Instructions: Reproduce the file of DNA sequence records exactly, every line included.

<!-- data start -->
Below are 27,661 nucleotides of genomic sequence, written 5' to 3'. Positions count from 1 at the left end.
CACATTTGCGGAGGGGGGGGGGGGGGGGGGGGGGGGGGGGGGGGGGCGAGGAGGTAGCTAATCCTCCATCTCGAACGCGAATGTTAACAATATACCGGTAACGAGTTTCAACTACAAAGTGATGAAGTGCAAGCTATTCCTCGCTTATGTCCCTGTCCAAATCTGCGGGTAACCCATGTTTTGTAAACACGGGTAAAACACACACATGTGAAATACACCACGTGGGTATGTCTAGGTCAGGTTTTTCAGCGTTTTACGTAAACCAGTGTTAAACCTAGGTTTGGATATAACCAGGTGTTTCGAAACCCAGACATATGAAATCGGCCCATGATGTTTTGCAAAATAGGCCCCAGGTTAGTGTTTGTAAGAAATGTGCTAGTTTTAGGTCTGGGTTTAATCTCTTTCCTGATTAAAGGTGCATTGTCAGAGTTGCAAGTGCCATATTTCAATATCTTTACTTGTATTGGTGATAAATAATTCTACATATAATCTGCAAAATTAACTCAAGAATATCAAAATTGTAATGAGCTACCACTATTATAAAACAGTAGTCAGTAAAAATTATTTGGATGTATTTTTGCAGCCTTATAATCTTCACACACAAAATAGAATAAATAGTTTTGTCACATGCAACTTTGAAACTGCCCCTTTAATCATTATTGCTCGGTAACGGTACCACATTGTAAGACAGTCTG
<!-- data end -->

Below are 27,661 nucleotides of genomic sequence, written 5' to 3'. Positions count from 1 at the left end.
CACATTTGCGGAGGGGGGGGGGGGGGGGGGGGGGGGGGGGGGGGGGCGAGGAGGTAGCTAATCCTCCATCTCGAACGCGAATGTTAACAATATACCGGTAACGAGTTTCAACTACAAAGTGATGAAGTGCAAGCTATTCCTCGCTTATGTCCCTGTCCAAATCTGCGGGTAACCCATGTTTTGTAAACACGGGTAAAACACACACATGTGAAATACACCACGTGGGTATGTCTAGGTCAGGTTTTTCAGCGTTTTACGTAAACCAGTGTTAAACCTAGGTTTGGATATAACCAGGTGTTTCGAAACCCAGACATATGAAATCGGCCCATGATGTTTTGCAAAATAGGCCCCAGGTTAGTGTTTGTAAGAAATGTGCTAGTTTTAGGTCTGGGTTTAATCTCTTTCCTGATTAAAGGTGCATTGTCAGAGTTGCAAGTGCCATATTTCAATATCTTTACTTGTATTGGTGATAAATAATTCTACATATAATCTGCAAAATTAACTCAAGAATATCAAAATTGTAATGAGCTACCACTATTATAAAACAGTAGTCAGTAAAAATTATTTGGATGTATTTTTGCAGCCTTATAATCTTCACACACAAAATAGAATAAATAGTTTTGTCACATGCAACTTTGAAACTGCCCCTTTAATCATTATTGCTCGGTAACGGTACCACATTGTAAGACAGTCTG